Tag: transaction log

SQL Server – Log file too big and disk is full, now what?

SQL Server – Log file too big and disk is full, now what?

Have you ever faced the problem when your transaction log grows too big and your disk is full?

You cannot shrink the transaction log file unless you do transaction log backup first. You cannot do the transaction log backup because your disk doesn’t have enough free space. The transaction log is getting bigger every minute. The clock is ticking. What will you do?

Normally, SQL Server would make you backup the transaction log first, only then would allow you to shrink transaction log file. If you want to look more into this process, take a look at this blog.

However in this case, there’s not enough space to write the log backup file. So that wouldn’t work.

After spending a lot of time googling, I ended up this solution


where DBNAME should be changed to the database name that we are dealing with.

What this piece of code does is that it backups the transaction log to ‘NUL’ file, which means the backup process will be executed but there’s no writing to disk. After this process completes, SQL Server will think that all the transaction log has been backed up to disk and allow us to shrink the transaction log file.

This solution is perfect, except for one thing: during this process, all transaction log will be thrown away, which means if we can’t make a full backup of the data after this process, we might face a data loss if the server crash.

Therefore, use this solution at your own risk. And remember to do a full backup of the database right after this process, just to be sure. After the full backup of the database, you’re safe.

Hope this helps!


Troubleshooting Transaction Log in SQL Server

Troubleshooting Transaction Log in SQL Server

Dealing with SQL Server’s transaction log can be very troublesome.
In this post, we are going to take a look at some common use cases when dealing with transaction log in SQL Server.

Hopes it helps! 😀

1. View database size and log size

   DB_NAME(db.database_id) DatabaseName,
   (CAST(mfrows.RowSize AS FLOAT)*8)/1024 RowSizeMB,
   (CAST(mflog.LogSize AS FLOAT)*8)/1024 LogSizeMB,
   (CAST(mfstream.StreamSize AS FLOAT)*8)/1024 StreamSizeMB,
   (CAST(mftext.TextIndexSize AS FLOAT)*8)/1024 TextIndexSizeMB
 FROM sys.databases db
   LEFT JOIN (SELECT database_id, SUM(size) RowSize FROM sys.master_files WHERE type = 0 GROUP BY database_id, type) mfrows ON mfrows.database_id = db.database_id
   LEFT JOIN (SELECT database_id, SUM(size) LogSize FROM sys.master_files WHERE type = 1 GROUP BY database_id, type) mflog ON mflog.database_id = db.database_id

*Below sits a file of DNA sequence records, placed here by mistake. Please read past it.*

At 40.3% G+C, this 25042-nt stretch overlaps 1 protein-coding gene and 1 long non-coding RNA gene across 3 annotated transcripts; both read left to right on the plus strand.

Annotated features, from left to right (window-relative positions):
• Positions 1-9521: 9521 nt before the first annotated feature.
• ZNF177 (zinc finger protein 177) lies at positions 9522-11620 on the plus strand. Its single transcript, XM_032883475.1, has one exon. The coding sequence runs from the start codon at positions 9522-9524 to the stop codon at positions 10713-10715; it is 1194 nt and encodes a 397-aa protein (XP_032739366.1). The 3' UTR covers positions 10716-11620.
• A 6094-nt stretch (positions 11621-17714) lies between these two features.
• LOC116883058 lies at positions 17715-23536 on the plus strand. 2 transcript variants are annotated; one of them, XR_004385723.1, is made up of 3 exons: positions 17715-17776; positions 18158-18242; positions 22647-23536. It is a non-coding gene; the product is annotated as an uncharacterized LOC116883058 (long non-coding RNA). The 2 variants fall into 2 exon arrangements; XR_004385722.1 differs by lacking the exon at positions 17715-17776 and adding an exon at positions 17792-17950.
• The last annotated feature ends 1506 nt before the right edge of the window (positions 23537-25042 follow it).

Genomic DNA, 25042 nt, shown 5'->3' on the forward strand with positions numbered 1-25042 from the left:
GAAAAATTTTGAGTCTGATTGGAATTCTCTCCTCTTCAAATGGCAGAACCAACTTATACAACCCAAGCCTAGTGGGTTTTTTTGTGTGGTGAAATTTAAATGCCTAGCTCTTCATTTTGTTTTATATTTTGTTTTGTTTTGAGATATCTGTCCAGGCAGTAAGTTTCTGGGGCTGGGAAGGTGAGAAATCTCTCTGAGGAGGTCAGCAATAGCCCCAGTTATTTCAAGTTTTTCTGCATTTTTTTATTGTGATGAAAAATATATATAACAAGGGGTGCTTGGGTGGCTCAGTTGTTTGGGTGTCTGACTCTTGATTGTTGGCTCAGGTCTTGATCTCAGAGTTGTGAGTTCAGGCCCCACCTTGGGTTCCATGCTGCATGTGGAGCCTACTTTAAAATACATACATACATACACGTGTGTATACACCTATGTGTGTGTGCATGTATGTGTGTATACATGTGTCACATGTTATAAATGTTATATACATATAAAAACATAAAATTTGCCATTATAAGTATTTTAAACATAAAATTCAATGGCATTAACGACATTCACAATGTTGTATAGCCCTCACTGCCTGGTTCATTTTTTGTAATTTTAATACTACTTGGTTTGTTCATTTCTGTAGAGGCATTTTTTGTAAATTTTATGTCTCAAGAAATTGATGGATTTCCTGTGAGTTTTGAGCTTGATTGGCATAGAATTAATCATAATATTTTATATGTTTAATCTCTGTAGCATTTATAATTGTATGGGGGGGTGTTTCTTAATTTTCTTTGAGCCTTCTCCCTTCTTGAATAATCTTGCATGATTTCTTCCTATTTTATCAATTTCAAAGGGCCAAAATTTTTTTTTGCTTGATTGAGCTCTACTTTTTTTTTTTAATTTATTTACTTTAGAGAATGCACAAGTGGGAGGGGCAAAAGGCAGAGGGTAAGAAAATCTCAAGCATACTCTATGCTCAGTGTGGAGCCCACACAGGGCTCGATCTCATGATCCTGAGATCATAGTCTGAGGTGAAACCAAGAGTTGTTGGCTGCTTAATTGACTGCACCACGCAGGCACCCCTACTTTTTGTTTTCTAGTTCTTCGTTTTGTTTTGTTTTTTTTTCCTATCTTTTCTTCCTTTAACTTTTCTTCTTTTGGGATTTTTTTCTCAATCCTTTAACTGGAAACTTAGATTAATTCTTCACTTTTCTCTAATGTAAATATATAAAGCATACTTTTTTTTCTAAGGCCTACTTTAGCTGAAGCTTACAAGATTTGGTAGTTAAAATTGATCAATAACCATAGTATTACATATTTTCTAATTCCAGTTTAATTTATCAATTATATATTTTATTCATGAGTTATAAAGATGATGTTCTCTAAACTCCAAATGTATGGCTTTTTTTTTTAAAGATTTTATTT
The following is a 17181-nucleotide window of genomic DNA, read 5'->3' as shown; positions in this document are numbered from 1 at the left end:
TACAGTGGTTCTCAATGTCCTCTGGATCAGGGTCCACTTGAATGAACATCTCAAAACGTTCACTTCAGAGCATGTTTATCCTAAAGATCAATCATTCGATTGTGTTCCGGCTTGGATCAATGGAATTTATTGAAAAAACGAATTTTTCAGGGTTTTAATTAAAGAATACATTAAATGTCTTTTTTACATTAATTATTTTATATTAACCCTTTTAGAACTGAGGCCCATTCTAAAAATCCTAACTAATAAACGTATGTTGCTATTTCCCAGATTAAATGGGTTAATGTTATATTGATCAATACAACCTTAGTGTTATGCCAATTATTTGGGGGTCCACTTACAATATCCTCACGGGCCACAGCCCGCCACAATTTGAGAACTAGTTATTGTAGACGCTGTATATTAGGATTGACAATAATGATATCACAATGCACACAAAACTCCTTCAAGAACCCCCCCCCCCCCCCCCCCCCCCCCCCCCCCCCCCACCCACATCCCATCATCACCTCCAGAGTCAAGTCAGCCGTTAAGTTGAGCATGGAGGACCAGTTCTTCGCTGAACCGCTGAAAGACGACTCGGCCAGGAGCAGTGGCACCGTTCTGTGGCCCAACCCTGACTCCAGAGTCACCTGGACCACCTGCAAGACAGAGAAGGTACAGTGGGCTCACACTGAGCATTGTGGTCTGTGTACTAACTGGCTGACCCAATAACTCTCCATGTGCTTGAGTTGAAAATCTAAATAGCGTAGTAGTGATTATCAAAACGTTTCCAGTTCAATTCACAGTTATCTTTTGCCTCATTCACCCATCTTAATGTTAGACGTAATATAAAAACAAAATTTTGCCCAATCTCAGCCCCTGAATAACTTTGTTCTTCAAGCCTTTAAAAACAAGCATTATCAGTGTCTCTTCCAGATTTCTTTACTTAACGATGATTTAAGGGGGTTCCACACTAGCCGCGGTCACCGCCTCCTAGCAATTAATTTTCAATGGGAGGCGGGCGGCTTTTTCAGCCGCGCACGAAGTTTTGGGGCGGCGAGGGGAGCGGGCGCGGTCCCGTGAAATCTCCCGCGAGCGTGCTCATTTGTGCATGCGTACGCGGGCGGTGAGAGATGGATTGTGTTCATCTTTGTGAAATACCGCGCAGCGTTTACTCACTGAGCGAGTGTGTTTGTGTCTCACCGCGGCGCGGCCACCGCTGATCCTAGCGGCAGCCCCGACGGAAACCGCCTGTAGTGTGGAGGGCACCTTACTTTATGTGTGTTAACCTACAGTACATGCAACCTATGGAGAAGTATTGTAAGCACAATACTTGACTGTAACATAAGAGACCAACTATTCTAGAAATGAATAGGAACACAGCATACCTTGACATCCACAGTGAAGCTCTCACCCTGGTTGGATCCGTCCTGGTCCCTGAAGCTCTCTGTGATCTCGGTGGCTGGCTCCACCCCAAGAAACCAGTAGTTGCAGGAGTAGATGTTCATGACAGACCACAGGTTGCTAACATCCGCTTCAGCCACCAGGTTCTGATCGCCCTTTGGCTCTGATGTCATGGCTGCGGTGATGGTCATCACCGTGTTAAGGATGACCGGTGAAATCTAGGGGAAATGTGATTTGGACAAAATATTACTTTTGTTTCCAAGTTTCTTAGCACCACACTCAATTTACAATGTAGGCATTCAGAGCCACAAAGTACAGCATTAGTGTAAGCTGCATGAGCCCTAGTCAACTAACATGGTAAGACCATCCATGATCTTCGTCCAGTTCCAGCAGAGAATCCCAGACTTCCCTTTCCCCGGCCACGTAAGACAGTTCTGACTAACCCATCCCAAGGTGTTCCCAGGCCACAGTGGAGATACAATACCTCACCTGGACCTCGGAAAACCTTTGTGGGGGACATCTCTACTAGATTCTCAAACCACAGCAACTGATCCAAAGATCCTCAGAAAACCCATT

LEFT JOIN (SELECT database_id, SUM(size) StreamSize FROM sys.master_files WHERE type = 2 GROUP BY database_id, type) mfstream ON mfstream.database_id = db.database_id
   LEFT JOIN (SELECT database_id, SUM(size) TextIndexSize FROM sys.master_files WHERE type = 4 GROUP BY database_id, type) mftext ON mftext.database_id = db.database_id


with fs
    select database_id, type, size * 8.0 / 1024 size
    from sys.master_files
    (select sum(size) from fs where type = 0 and fs.database_id = db.database_id) DataFileSizeMB,
    (select sum(size) from fs where type = 1 and fs.database_id = db.database_id) LogFileSizeMB
from sys.databases db


2. View % of log file that really contains data



3. View the reason that log file cannot be reused

select name, log_reuse_wait_desc from sys.databases


4. Backup transaction log

Take a look at this article from Microsoft: Back Up a Transaction Log (SQL Server)


5. Shrink transaction log size

Do the following steps:

  • In SQL Server Management Studio, right click database name then click on Task -> Shrink -> Files.
  • Shrink file dialog will appear.
  • In this dialog, make sure you select the following options:
    • File type: Log
    • Shrink action: Release unused space
  • Then click OK.
  • After the shrink action completes, recheck the database files’ size by executing scripts in step 1 – View database size and log size.

You can get more infomation in the following links:


Bonus: view size of each table in database

   t.NAME AS TableName,
   p.rows AS RowCounts,
   SUM(a.total_pages) * 8 AS TotalSpaceKB,
   SUM(a.used_pages) * 8 AS UsedSpaceKB,
   (SUM(a.total_pages) - SUM(a.used_pages)) * 8 AS UnusedSpaceKB
   sys.tables t
   sys.indexes i ON t.OBJECT_ID = i.object_id
   sys.partitions p ON i.object_id = p.OBJECT_ID AND i.index_id = p.index_id
   sys.allocation_units a ON p.partition_id = a.container_id
   t.NAME NOT LIKE 'dt%'
   AND t.is_ms_shipped = 0
   AND i.OBJECT_ID > 255
   t.Name, p.Rows


Thanks for reading.

Happy coding! 😀